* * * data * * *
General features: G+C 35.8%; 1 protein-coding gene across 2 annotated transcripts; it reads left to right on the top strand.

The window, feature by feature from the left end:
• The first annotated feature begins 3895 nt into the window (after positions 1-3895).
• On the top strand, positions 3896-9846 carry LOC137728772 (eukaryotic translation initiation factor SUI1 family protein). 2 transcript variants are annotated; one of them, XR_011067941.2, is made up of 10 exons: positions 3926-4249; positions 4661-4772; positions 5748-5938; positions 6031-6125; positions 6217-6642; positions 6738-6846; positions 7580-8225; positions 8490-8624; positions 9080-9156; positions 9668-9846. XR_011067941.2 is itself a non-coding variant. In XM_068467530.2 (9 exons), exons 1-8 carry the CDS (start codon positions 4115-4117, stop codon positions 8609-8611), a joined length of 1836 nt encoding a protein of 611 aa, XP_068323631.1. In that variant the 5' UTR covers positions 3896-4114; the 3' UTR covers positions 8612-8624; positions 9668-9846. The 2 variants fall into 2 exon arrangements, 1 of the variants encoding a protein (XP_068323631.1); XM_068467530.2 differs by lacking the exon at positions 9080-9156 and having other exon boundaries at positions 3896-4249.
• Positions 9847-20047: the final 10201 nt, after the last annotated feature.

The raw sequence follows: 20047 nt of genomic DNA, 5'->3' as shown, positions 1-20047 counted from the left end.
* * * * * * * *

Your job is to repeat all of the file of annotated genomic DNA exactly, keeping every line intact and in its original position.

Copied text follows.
General features: G+C 35.8%; 1 protein-coding gene across 2 annotated transcripts; it reads left to right on the top strand.

The window, feature by feature from the left end:
• The first annotated feature begins 3895 nt into the window (after positions 1-3895).
• On the top strand, positions 3896-9846 carry LOC137728772 (eukaryotic translation initiation factor SUI1 family protein). 2 transcript variants are annotated; one of them, XR_011067941.2, is made up of 10 exons: positions 3926-4249; positions 4661-4772; positions 5748-5938; positions 6031-6125; positions 6217-6642; positions 6738-6846; positions 7580-8225; positions 8490-8624; positions 9080-9156; positions 9668-9846. XR_011067941.2 is itself a non-coding variant. In XM_068467530.2 (9 exons), exons 1-8 carry the CDS (start codon positions 4115-4117, stop codon positions 8609-8611), a joined length of 1836 nt encoding a protein of 611 aa, XP_068323631.1. In that variant the 5' UTR covers positions 3896-4114; the 3' UTR covers positions 8612-8624; positions 9668-9846. The 2 variants fall into 2 exon arrangements, 1 of the variants encoding a protein (XP_068323631.1); XM_068467530.2 differs by lacking the exon at positions 9080-9156 and having other exon boundaries at positions 3896-4249.
• Positions 9847-20047: the final 10201 nt, after the last annotated feature.

The raw sequence follows: 20047 nt of genomic DNA, 5'->3' as shown, positions 1-20047 counted from the left end.